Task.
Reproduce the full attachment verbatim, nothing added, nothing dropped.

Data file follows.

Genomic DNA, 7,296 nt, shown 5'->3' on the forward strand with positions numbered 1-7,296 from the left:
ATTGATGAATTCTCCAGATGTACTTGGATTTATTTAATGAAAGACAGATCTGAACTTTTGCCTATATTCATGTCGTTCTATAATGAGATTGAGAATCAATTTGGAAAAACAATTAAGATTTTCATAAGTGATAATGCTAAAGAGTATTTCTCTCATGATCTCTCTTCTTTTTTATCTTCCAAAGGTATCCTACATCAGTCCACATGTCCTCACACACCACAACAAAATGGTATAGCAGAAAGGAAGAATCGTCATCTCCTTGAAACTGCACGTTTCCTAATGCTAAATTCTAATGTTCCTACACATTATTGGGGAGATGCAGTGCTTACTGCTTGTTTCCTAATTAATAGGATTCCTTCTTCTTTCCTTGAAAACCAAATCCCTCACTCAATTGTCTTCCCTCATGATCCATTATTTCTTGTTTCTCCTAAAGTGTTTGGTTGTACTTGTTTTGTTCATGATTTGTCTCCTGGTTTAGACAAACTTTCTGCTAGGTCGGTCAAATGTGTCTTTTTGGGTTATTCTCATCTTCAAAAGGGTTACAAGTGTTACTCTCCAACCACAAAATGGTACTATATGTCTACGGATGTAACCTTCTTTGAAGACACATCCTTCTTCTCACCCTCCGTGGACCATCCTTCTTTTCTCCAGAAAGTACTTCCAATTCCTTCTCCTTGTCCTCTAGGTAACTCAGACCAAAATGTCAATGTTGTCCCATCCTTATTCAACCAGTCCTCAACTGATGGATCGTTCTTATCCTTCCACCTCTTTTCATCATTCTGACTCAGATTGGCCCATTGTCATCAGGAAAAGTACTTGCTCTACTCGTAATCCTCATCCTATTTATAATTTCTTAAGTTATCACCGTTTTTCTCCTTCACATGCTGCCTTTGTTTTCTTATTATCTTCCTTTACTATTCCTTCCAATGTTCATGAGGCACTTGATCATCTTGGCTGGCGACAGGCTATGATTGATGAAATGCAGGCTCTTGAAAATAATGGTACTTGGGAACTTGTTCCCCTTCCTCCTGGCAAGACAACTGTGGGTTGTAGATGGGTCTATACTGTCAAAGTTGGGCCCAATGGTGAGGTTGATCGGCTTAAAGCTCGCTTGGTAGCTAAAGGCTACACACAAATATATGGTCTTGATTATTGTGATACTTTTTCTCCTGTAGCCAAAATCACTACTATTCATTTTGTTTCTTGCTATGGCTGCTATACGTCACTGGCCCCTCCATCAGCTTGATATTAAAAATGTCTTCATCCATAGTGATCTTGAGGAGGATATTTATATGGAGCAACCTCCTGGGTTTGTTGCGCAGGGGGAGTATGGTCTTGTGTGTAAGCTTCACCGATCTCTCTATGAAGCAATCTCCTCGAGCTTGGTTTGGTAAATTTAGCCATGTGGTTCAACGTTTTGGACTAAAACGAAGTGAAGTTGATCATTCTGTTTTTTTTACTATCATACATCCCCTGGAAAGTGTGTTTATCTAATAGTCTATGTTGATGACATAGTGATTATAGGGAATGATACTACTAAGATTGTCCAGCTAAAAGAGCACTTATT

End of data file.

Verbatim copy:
Genomic DNA, 7,296 nt, shown 5'->3' on the forward strand with positions numbered 1-7,296 from the left:
ATTGATGAATTCTCCAGATGTACTTGGATTTATTTAATGAAAGACAGATCTGAACTTTTGCCTATATTCATGTCGTTCTATAATGAGATTGAGAATCAATTTGGAAAAACAATTAAGATTTTCATAAGTGATAATGCTAAAGAGTATTTCTCTCATGATCTCTCTTCTTTTTTATCTTCCAAAGGTATCCTACATCAGTCCACATGTCCTCACACACCACAACAAAATGGTATAGCAGAAAGGAAGAATCGTCATCTCCTTGAAACTGCACGTTTCCTAATGCTAAATTCTAATGTTCCTACACATTATTGGGGAGATGCAGTGCTTACTGCTTGTTTCCTAATTAATAGGATTCCTTCTTCTTTCCTTGAAAACCAAATCCCTCACTCAATTGTCTTCCCTCATGATCCATTATTTCTTGTTTCTCCTAAAGTGTTTGGTTGTACTTGTTTTGTTCATGATTTGTCTCCTGGTTTAGACAAACTTTCTGCTAGGTCGGTCAAATGTGTCTTTTTGGGTTATTCTCATCTTCAAAAGGGTTACAAGTGTTACTCTCCAACCACAAAATGGTACTATATGTCTACGGATGTAACCTTCTTTGAAGACACATCCTTCTTCTCACCCTCCGTGGACCATCCTTCTTTTCTCCAGAAAGTACTTCCAATTCCTTCTCCTTGTCCTCTAGGTAACTCAGACCAAAATGTCAATGTTGTCCCATCCTTATTCAACCAGTCCTCAACTGATGGATCGTTCTTATCCTTCCACCTCTTTTCATCATTCTGACTCAGATTGGCCCATTGTCATCAGGAAAAGTACTTGCTCTACTCGTAATCCTCATCCTATTTATAATTTCTTAAGTTATCACCGTTTTTCTCCTTCACATGCTGCCTTTGTTTTCTTATTATCTTCCTTTACTATTCCTTCCAATGTTCATGAGGCACTTGATCATCTTGGCTGGCGACAGGCTATGATTGATGAAATGCAGGCTCTTGAAAATAATGGTACTTGGGAACTTGTTCCCCTTCCTCCTGGCAAGACAACTGTGGGTTGTAGATGGGTCTATACTGTCAAAGTTGGGCCCAATGGTGAGGTTGATCGGCTTAAAGCTCGCTTGGTAGCTAAAGGCTACACACAAATATATGGTCTTGATTATTGTGATACTTTTTCTCCTGTAGCCAAAATCACTACTATTCATTTTGTTTCTTGCTATGGCTGCTATACGTCACTGGCCCCTCCATCAGCTTGATATTAAAAATGTCTTCATCCATAGTGATCTTGAGGAGGATATTTATATGGAGCAACCTCCTGGGTTTGTTGCGCAGGGGGAGTATGGTCTTGTGTGTAAGCTTCACCGATCTCTCTATGAAGCAATCTCCTCGAGCTTGGTTTGGTAAATTTAGCCATGTGGTTCAACGTTTTGGACTAAAACGAAGTGAAGTTGATCATTCTGTTTTTTTTACTATCATACATCCCCTGGAAAGTGTGTTTATCTAATAGTCTATGTTGATGACATAGTGATTATAGGGAATGATACTACTAAGATTGTCCAGCTAAAAGAGCACTTATT